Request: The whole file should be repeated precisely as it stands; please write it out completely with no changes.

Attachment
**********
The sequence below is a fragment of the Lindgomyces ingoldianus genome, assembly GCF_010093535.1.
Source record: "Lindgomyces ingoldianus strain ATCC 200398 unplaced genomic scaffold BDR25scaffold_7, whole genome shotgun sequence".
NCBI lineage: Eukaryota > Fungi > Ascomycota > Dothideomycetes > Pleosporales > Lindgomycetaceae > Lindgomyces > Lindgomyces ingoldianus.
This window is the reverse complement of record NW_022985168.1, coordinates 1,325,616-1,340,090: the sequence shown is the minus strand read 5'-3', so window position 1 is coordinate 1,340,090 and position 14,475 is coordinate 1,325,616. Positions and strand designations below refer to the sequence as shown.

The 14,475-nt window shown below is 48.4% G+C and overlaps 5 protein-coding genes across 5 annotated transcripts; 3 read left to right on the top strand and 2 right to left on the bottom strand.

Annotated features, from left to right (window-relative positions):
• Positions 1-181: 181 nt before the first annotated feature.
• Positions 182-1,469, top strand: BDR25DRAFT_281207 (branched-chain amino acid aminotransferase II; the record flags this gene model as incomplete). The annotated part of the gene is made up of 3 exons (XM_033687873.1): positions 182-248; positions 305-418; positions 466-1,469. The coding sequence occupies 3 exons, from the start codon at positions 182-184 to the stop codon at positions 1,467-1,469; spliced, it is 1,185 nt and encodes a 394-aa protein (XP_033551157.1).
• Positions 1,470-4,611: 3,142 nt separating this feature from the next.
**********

The sequence below is a fragment of the Lindgomyces ingoldianus genome, assembly GCF_010093535.1.
Source record: "Lindgomyces ingoldianus strain ATCC 200398 unplaced genomic scaffold BDR25scaffold_7, whole genome shotgun sequence".
NCBI lineage: Eukaryota > Fungi > Ascomycota > Dothideomycetes > Pleosporales > Lindgomycetaceae > Lindgomyces > Lindgomyces ingoldianus.
This window is the reverse complement of record NW_022985168.1, coordinates 1,325,616-1,340,090: the sequence shown is the minus strand read 5'-3', so window position 1 is coordinate 1,340,090 and position 14,475 is coordinate 1,325,616. Positions and strand designations below refer to the sequence as shown.

The 14,475-nt window shown below is 48.4% G+C and overlaps 5 protein-coding genes across 5 annotated transcripts; 3 read left to right on the top strand and 2 right to left on the bottom strand.

Annotated features, from left to right (window-relative positions):
• Positions 1-181: 181 nt before the first annotated feature.
• Positions 182-1,469, top strand: BDR25DRAFT_281207 (branched-chain amino acid aminotransferase II; the record flags this gene model as incomplete). The annotated part of the gene is made up of 3 exons (XM_033687873.1): positions 182-248; positions 305-418; positions 466-1,469. The coding sequence occupies 3 exons, from the start codon at positions 182-184 to the stop codon at positions 1,467-1,469; spliced, it is 1,185 nt and encodes a 394-aa protein (XP_033551157.1).
• Positions 1,470-4,611: 3,142 nt separating this feature from the next.